No’ Money, Mo’ Problems: Militiaman’s Fundraising Plea Devolves into Lawsuit and Mistrust

The jailed militiaman had an interesting fundraising appeal. He called it his “cry for help.” Now, there’s crying all around as the money-raising attempt has descended into chaos, conflict and mistrust. In this case, Schaeffer Cox wanted the fundraising to stop, going as far as writing he was “wary” of the people who claimed to support him. As a result of his note, he received a scathing email from someone he once called a friend. Money is at the heart of the battle. Members of the “Free Schaeffer Cox” movement hired Eberle Associates, a prominent conservative firm based in McLean, Virginia, to raise money for Cox’s appeal. But Cox, who claims he is a political prisoner, alleged in a lawsuit that he never received money raised on his behalf. The conflict reached its nadir when Cox wrote to an Eberle copywriter and said he didn’t want the company raising money for him anymore. That exchange prompted the sharp response. On Feb. 11, 2016, Cox sent an email to Ryan Mobley, a copywriter with Eberle known for handling conservative fundraising pitches. He told Mobley to stop the pledge campaign because he was wary of the Free Schaeffer Cox board members. “I’m just saying I’m not going to ask people to donate to ME when in reality I have no idea at all where the money is actually going,” Cox wrote. “That’s reasonable.”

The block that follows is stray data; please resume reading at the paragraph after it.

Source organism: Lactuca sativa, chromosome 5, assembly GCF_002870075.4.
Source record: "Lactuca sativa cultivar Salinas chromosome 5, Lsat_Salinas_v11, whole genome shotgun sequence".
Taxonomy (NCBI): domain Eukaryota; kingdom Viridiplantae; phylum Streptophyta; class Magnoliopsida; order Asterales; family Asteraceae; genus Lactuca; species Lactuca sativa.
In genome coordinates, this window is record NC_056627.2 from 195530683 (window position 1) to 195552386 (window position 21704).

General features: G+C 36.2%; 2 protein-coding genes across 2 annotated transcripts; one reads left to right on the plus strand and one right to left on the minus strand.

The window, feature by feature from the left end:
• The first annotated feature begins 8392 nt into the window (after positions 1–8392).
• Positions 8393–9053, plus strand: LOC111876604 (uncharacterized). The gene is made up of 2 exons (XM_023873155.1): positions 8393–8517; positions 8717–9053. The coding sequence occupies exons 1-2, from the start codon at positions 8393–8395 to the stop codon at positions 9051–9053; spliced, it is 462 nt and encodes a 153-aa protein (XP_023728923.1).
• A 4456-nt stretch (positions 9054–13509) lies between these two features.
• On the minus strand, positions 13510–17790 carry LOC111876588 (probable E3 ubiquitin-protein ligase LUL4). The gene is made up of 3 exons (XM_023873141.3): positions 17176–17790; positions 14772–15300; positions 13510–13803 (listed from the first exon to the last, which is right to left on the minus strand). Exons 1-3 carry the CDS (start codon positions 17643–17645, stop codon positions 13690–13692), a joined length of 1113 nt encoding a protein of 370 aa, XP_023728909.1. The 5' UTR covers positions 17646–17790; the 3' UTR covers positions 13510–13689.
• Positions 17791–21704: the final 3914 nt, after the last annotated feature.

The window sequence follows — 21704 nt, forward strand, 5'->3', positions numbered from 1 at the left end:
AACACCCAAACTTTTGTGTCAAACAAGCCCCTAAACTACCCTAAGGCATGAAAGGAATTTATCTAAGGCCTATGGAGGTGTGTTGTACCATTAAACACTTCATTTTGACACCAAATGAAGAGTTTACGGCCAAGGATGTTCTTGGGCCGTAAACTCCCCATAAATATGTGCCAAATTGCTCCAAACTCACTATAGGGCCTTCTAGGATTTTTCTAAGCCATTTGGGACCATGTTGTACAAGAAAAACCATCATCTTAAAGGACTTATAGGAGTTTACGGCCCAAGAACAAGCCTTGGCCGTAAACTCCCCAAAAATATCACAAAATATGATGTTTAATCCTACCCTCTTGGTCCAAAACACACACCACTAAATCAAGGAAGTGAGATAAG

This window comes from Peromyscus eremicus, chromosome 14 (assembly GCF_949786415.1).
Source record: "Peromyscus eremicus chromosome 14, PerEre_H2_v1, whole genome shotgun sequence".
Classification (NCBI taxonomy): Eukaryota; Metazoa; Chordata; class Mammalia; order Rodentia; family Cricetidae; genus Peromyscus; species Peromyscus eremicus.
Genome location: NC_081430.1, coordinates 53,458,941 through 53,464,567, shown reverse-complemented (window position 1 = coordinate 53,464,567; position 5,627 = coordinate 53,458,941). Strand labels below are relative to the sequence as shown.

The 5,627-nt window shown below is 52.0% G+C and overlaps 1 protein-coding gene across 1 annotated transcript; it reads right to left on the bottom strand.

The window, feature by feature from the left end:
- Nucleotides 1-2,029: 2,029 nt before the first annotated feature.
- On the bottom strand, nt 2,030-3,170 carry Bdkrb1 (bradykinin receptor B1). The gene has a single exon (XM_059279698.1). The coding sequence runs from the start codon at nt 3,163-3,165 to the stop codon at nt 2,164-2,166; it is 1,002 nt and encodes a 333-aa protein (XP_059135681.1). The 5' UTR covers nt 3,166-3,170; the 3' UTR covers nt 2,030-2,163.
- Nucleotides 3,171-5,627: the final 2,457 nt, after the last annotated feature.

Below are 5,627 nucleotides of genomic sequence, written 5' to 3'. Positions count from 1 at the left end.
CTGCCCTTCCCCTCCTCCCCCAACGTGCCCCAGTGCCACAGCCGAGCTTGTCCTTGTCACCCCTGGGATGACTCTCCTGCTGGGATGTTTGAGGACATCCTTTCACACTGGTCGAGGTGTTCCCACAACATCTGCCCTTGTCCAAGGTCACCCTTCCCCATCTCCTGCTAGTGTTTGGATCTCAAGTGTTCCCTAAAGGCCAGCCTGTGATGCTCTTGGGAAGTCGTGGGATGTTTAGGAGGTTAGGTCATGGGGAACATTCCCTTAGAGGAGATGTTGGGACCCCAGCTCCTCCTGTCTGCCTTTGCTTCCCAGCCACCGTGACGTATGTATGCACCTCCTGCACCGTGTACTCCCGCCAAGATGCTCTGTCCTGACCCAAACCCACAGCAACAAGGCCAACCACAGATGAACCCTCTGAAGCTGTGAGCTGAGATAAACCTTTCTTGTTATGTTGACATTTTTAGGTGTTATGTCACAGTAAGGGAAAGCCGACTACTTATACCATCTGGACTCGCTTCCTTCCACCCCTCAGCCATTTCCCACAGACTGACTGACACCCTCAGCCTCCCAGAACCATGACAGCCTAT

But it apparently didn’t seem reasonable to Maria Rensel. Rensel was a friend of Cox’s from their days in Republican politics in Alaska. She replied in an email signed by the other board members: “Perfect timing Schaeffer … right when the work is ready to pay off, you self-destruct.”
How did we get here? Cox ran the Alaska Peacemakers Militia until he was sentenced in 2012 to 26 years in prison for engaging in a conspiracy to kill a state judge and police officer. That plot led to the latest dust-up. Cox, a 35-year-old former Republican candidate for the Alaska Legislature, needed the money to appeal his conviction. Eberle counts prominent conservative clients such as the Koch Brothers-funded FreedomWorks among its customers. The company has also worked with the American Border Patrol, which the Southern Poverty Law Center designates as an antigovernment group.

via splcenter: No’ Money, Mo’ Problems: Militiaman’s Fundraising Plea Devolves into Lawsuit and Mistrust

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